There are at
least two folk stories about this building. One is that the estate was originally
acquired from Richard Lloyd by the Lombe Family
Sir John Lombe died in 1817, and left money to be held in trust with the instruction that a mansion be built on the highest part of the estate. Towards the middle of the century, nothing had been done, and so the Court of Chancery instructed the family to get on with it!
The house was built by Charles
Barry jnr. (son of Sir Charles of Houses of Parliament fame) and R.Banks, and
is reputed to be one of the first steel framed buildings in Europe. Evidence
of this frame is visible today and presumably explains why so much of the
house remains. Despite lavishing money on the construction of the Hall, there
were still funds remaining which were ultimately spent on the building of
three lodge houses (Elsing, Swanton Morley and Bawdeswell ) and some eight
miles of estate walls. Regrettably, much of these walls are now in a sad
state of repair.
By 1883, at 13,343 acres, the Estate was the fourth largest in Norfolk (Holkham with 44,090 acres, Raynham with 18,343 acres and Houghton with 16,995 acres) , but like other landowners at the time, was suffering from the effects of the Agricultural Depression that began about 1875. The Evans-Lombe family finally sold up in 1917, when the house was acquired by the Marsh Family from America, and was last occupied by Mrs Marsh until 1935. Mrs Marsh, nee Wilkinson, originally came from Yorkshire.
During the last war, the house was requisitioned by the R.A.F., and subsequent to its de-requisitioning was sold to a builder who sold the interior fittings and the lead from the roof in about 1950 - just one hundred years after its construction.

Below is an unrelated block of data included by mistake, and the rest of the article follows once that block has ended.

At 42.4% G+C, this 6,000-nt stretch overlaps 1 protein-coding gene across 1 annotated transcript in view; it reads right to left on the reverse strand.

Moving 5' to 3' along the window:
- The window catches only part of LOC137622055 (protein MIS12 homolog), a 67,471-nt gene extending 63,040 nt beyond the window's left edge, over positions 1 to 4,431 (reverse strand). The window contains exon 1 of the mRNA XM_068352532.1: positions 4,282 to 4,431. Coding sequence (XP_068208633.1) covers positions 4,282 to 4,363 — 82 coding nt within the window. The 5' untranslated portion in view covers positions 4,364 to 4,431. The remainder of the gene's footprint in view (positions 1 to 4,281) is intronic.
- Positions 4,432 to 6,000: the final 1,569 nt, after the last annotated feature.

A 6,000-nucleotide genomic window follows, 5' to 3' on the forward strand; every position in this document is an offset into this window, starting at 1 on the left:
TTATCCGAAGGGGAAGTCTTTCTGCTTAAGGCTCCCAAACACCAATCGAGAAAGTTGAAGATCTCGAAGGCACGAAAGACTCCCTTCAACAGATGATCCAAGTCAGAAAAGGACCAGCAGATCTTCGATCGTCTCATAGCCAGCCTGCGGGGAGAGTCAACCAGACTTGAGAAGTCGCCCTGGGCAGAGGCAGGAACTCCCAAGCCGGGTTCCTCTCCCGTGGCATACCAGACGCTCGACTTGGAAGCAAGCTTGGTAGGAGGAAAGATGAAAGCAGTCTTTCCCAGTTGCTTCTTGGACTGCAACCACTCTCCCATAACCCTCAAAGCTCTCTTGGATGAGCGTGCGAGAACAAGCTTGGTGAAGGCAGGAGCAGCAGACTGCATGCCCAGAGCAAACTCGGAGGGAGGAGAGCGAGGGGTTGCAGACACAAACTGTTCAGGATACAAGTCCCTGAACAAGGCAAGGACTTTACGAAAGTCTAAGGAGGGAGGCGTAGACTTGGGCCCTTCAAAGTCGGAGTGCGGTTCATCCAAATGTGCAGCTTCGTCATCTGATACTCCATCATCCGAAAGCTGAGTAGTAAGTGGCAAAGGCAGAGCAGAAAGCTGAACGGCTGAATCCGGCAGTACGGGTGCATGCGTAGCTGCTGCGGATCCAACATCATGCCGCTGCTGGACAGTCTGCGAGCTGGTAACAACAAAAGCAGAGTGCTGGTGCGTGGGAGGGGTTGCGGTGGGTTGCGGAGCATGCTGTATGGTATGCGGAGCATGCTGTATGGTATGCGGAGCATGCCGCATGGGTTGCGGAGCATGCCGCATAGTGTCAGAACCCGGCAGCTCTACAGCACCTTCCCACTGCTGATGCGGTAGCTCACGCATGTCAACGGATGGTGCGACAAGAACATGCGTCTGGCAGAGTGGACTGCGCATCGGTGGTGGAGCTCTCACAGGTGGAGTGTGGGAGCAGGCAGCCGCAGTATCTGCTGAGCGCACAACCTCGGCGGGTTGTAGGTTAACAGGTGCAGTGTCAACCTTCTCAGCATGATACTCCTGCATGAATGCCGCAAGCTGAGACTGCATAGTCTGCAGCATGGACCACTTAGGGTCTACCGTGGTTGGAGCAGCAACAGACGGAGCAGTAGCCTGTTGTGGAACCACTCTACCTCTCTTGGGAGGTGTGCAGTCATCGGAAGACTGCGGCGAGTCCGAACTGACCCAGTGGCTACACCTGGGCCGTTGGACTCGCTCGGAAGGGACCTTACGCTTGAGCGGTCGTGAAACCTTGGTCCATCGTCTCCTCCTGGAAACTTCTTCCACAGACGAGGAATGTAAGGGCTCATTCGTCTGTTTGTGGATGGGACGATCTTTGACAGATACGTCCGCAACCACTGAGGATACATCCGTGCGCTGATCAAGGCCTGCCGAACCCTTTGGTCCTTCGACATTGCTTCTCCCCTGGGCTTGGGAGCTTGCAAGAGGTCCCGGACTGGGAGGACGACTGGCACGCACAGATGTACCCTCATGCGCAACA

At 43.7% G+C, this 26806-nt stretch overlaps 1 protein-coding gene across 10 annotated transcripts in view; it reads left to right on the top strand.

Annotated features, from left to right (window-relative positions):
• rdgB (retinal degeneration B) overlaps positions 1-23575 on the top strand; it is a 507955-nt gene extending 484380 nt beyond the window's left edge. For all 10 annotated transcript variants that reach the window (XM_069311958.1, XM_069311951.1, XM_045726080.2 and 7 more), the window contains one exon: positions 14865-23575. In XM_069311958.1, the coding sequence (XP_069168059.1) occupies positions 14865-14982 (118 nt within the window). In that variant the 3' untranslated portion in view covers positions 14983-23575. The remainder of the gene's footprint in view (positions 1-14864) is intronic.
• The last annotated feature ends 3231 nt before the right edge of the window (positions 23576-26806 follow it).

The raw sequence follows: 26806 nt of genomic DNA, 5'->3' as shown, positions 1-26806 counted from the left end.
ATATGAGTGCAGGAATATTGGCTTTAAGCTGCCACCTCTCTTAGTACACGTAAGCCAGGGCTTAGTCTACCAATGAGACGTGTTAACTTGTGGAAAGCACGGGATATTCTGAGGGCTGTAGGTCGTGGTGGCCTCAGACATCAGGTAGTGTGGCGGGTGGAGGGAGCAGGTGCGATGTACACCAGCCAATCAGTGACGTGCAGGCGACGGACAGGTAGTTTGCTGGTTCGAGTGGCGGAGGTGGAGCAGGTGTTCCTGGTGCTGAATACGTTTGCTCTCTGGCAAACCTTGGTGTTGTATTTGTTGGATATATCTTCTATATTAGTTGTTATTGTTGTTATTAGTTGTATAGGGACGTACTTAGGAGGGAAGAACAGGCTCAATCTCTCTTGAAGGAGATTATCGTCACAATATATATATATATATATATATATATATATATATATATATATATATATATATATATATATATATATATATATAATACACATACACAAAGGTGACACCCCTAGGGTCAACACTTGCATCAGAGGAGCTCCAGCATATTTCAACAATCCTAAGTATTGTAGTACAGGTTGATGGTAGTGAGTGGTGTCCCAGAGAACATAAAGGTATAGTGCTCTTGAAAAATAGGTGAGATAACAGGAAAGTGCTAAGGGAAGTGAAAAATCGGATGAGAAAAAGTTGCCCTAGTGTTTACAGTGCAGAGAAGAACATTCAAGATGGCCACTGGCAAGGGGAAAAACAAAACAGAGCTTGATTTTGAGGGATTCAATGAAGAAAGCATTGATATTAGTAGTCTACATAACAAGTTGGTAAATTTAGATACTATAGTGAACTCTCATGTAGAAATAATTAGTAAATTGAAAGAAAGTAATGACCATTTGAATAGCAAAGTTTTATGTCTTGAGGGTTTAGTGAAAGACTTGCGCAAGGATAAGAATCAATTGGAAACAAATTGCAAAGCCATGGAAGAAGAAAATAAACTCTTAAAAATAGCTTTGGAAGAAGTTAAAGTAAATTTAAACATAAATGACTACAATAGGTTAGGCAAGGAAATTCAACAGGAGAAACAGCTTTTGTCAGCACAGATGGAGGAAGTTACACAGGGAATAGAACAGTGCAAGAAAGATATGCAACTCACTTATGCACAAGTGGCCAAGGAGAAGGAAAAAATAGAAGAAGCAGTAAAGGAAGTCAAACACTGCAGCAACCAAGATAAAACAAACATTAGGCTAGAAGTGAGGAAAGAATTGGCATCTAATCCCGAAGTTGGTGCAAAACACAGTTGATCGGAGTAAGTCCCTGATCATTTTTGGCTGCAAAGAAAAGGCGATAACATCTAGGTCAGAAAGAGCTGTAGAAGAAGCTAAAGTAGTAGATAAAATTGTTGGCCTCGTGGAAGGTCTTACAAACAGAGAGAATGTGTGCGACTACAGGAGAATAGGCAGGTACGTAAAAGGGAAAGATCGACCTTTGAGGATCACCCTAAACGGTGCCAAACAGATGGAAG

From January 1944 until December 1945, the Hall was the headquarters for No.100 (Special Duties) Group, Royal Air Force.
In 1948 the house was sold to a new owner who unsuccessfully tried to turn it in to a nursing home. By 1950, it was in disrepair and in June of that year a 350 lot demolition sale was held which stripped the house of its lead roof and interior fittings leaving it an abandoned ruin.
In 1999 the house (and a lodge) was sold to a local sculptor who dreamt of fully restoring it to its former glory.
By July 2009 the house and outbuildings were the subject of ongoing financial and legal problems that resulted in their complete repossession and the apparent loss of deposits by a number of people.
In February 2013 the banks by now in possession put the unfinished house up for sale.
* In March 2014 the house and outbuildings were purchased by Ben Budworth, owner of The Lady Magazine published in London.
Auctioneer's Particulars of the house and Estate in 1917
The little church of St Mary's, Bylaugh